Hein Kaiser
Journalist
4 minute read
30 Nov 2021
11:06 am

Mandatory Covid-19 vaccinations may already be legal. Here’s how…

Hein Kaiser

OHSA determines that an employer must bring about and maintain a work environment that is safe and without risk to the health of the workers and members of the public.

A Covid vaccination mandate may be on the cards sooner than we think. And the legislative tools are already in place. Picture: Hein Kaiser

Vaccinations will become mandatory. It is understood that by early 2022, amended legislation will be in place to ensure that South Africans get vaccinated, and quickly. Government has the tools to do so, quickly, and it does not need to rely on the Constitution alone.

Presently, less than a quarter of the population is fully vaccinated against Covid-19.

The state can take two simple steps to create a vaccination mandate. Firstly, under a national State of Disaster, Minister of Cooperative Governance and Traditional Affairs, Nkosazana Dlamini-Zuma, can issue an edict that compels a temporary amendment to the Occupational Health and Safety Act (OHSA). This, while Cabinet promulgates and passes amendments to OHSA.

This will provide the legal mechanism for mandatory vaccination, beyond section 36 of the Constitution, which waives individual rights for the benefit of the greater good. Constitutional rights are not absolute.

OHSA determines that an employer must bring about and maintain a work environment that is safe and without risk to the health of the workers and members of the public.

It also says that it is the duty of every employee to take reasonable care for their own health and safety as well as that of other persons. In turn, employees should also always carry out and obey lawful orders and obey the health and safety rules and procedures as prescribed by the employer.

Attorney Michelle van Heerden, of M Van Heerden Attorneys, said: “Employee responsibility also extends to that of other persons, too, and the act tasks employers and employees with the responsibility of health and safety, even for people visiting their premises. It is an all-encompassing tool.”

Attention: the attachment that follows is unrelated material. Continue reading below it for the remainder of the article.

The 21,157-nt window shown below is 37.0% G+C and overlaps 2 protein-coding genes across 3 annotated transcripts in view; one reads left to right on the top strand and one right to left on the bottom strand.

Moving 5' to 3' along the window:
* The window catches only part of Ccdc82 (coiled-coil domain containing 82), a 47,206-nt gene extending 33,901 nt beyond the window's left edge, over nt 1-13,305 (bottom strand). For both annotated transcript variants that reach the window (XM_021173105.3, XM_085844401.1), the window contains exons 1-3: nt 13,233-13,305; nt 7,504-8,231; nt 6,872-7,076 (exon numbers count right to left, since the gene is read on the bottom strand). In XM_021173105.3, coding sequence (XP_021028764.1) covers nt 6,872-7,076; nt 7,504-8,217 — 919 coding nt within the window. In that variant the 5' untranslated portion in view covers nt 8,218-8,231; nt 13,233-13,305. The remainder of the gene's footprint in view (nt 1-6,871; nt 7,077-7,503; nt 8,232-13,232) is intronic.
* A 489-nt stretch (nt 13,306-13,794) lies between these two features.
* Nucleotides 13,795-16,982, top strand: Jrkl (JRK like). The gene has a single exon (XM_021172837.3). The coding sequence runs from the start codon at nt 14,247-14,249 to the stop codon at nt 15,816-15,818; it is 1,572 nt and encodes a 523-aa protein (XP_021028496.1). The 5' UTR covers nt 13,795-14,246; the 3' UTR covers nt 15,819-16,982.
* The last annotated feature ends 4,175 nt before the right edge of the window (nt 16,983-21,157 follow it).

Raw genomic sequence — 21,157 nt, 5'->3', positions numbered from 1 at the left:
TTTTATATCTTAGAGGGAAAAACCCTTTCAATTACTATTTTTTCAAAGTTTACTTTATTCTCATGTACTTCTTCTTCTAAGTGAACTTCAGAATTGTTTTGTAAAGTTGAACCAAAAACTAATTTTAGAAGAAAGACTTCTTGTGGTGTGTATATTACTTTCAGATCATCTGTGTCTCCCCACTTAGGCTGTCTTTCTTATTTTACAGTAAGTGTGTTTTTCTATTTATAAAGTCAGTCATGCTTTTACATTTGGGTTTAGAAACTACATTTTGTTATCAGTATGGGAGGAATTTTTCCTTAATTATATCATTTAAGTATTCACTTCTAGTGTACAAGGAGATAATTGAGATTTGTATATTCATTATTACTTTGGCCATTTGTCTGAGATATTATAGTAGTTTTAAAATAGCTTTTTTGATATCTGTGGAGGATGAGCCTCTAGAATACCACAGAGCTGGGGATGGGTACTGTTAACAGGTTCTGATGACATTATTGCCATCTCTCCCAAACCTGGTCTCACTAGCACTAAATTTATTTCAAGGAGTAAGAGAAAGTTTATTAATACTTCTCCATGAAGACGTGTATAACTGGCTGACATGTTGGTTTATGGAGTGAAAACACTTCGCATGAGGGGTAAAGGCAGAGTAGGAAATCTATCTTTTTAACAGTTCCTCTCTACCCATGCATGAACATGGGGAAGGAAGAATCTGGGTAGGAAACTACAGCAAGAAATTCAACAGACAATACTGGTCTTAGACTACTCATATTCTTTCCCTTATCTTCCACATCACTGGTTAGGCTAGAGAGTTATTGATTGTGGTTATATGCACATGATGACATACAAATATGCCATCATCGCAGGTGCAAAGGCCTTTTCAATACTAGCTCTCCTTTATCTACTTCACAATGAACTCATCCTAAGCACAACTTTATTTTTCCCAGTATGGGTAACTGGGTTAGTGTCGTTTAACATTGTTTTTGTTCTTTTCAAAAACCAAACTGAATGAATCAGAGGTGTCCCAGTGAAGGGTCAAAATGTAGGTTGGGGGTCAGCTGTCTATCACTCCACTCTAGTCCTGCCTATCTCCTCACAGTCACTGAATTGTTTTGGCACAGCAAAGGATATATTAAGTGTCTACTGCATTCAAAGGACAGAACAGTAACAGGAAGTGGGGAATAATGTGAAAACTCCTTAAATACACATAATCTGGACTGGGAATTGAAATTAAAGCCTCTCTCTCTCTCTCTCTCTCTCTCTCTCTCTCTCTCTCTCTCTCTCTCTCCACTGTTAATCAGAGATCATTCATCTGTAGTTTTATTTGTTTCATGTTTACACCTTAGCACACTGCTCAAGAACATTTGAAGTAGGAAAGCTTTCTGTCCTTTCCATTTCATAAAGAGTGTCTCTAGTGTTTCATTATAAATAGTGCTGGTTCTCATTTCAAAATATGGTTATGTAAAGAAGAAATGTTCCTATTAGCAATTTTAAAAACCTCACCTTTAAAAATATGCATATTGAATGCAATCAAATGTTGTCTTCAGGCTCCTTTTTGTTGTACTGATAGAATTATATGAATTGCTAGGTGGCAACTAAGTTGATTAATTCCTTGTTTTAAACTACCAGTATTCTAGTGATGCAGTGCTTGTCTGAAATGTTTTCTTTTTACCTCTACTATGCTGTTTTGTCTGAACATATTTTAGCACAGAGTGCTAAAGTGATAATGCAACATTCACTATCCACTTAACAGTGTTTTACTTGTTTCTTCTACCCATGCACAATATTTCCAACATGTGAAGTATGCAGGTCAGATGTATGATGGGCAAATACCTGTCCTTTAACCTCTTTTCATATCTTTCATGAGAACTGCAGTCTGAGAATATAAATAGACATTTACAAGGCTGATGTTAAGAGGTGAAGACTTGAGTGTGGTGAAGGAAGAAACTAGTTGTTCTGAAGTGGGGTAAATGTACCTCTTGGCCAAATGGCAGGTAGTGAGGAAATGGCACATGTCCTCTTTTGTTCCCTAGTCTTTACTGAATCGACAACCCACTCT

This means that shopping malls, airports, individual shops and restaurants for example all must comply with possible vaccination rules, for their staff and their customers.

Mike van Wyk, chief executive of Medicare24 says: “It shuts the door on anyone that has not been vaccinated, as businesses would be legally liable for endangering the health of others should they allow unvaccinated people onto their premises or employ individuals who have not had the jab.”

Unvaccinated people may have to rely on online shopping in future.

This week, Van Wyk reports, 85% of persons tested for Covid at Medicare24 facilities alone have tested positive. National infections are climbing dramatically as the fourth wave rolls up.

According to Van Heerden, OHSA further speaks to accountability.

“It appoints the chief executive or body corporate as an accountable person who is responsible for the provision of a safe and healthy work environment that minimises risk to employees and others. It is an appropriately broad piece of legislation that allows for easy amendment and will also carry criminal implications for non-compliance.”

Netnographer Carmen Murray said online conversation leaned toward outrage on the matter.

“There is only a 6% positive rating on the Meltwater scale and a 34% negative view. This is high. Neutrality is at 59% which means that people are as ambivalent about it as the nation seems to have been about getting vaccinated,” she said.

She added that it appears the world is blaming South Africa’s low vaccination rate for the Omicron variant and exporting it, this is resulting in turn leading to online xenophobia.

Individuals or employees who cannot or do not want to be vaccinated, said Van Wyk, would have to undergo weekly Covid tests. Ultimately, said Van Heerden, “it will be a balancing of rights of employers, employees and the public”.

“The limitation of constitutional rights will need to be determined by the courts.”

And she expects this to travel to the Constitutional Court. AfriForum have already indicated it would oppose any kind of vaccine mandate.

The DA says it opposes mandatory vaccination, but its view that it should be up to employers or establishments to determine individual vaccination policies is in line with what might be legislated.

Medicare24’s Van Wyk said he would welcome a vaccine mandate by government.

“The president is trying to protect the country, our economy and most of all, the lives and livelihoods of everyone.”

He added that it is time to end political footballing of the issue.

“If we continue like we have been, South Africa will fail. Who would want to invest in a country where a new variant is discovered every few months or that remains in a continuous state of lockdown?” he asks.